Date of Award
Master of Arts (MA)
Reports have shown that about 18 percent of women and 1 percent of men in the United States reported experiencing rape in the past (Center for Disease and Control Prevention, 2011). In addition, a previous study has shown that victims of rape are often reluctant to report the incidents, because they fear society’s perceptions of rape (Deming, Covan, Swan & Billings, 2013). Given this, it is important to study factors influencing individuals’ attribution of blame in rape. While many studies have focused on the role of gender, sexual orientation, and alcohol influence in perceptions of rape, research on the role of race is scarce. The purpose of this study was to analyze the role of victim’s and perpetrator’s race in individuals’ attribution of blame in rape. This study extended previous literature on the relationship between rape blaming attitudes and race, by using a more diverse sample of subjects and by focusing on White, Black and Latino victims and perpetrators. The hypothesis of this study was that victim’s and perpetrator’s race will influence individuals’ attribution of blame to either the victim or the perpetrator in rape scenarios. Specifically, we hypothesized that Black and Latino perpetrators and victims will be blamed more than White victims and perpetrators. In the study, participants were randomly assigned to one of 9 conditions. All participants were assessed on the dependent measure attribution of blame. Unlike previous studies, our findings showed that victim and offender characteristics, specifically their race, did not affect participants’ perceptions of rape. The results of our study are useful for the implementation of policies and programs directed to change society’s perceptions on rape, and therefore increase rape reporting rates.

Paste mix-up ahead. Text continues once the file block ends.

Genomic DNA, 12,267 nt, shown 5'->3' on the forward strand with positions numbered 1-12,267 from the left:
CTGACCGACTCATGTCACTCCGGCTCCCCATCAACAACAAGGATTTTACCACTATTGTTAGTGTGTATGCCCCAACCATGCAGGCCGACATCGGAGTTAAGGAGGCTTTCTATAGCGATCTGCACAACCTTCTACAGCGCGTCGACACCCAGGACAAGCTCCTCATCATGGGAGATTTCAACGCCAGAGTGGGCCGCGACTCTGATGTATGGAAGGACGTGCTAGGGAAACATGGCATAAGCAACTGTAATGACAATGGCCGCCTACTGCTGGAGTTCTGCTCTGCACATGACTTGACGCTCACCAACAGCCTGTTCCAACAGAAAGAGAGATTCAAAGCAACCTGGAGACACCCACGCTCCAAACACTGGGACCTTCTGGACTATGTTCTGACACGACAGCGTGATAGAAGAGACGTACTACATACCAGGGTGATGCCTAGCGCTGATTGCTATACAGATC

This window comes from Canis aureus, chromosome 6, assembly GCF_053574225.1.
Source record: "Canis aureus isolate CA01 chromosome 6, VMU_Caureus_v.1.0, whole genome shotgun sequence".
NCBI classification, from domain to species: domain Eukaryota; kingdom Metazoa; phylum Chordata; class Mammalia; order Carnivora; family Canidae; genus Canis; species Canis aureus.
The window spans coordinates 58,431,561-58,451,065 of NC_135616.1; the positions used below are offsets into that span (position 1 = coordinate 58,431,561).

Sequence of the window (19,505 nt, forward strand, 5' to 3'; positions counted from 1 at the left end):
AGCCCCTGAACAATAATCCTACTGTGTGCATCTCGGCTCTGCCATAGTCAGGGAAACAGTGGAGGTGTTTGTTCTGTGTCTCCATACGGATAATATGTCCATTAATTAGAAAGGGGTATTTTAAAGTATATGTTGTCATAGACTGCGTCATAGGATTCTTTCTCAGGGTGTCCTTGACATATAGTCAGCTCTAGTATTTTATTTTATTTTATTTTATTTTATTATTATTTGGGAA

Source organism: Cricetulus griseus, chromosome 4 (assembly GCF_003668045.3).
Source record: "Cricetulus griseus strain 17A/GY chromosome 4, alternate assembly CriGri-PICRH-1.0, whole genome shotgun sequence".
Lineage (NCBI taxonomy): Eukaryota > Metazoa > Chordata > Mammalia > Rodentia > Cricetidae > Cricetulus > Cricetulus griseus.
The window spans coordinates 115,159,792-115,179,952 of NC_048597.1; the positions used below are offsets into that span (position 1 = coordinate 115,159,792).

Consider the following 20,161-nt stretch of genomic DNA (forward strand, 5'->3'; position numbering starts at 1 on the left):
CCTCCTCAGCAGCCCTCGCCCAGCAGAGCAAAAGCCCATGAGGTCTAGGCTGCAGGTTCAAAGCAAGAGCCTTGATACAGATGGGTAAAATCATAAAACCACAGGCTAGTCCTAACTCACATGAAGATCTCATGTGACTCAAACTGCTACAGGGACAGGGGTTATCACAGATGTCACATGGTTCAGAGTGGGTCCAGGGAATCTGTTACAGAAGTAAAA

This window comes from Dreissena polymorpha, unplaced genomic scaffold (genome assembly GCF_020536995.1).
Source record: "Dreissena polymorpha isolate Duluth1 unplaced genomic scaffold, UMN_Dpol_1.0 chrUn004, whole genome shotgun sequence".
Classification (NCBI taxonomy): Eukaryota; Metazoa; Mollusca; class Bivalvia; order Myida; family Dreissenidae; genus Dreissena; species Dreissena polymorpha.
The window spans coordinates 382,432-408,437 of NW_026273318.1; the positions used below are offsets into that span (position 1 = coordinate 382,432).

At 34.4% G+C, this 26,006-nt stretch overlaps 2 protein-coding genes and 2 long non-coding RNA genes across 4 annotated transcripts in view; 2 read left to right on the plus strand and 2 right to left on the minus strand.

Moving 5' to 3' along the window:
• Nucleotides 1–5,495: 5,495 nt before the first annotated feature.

Genna, Alice, "Attribution of Blame in Rape: The Role of Race" (2017). CUNY Academic Works.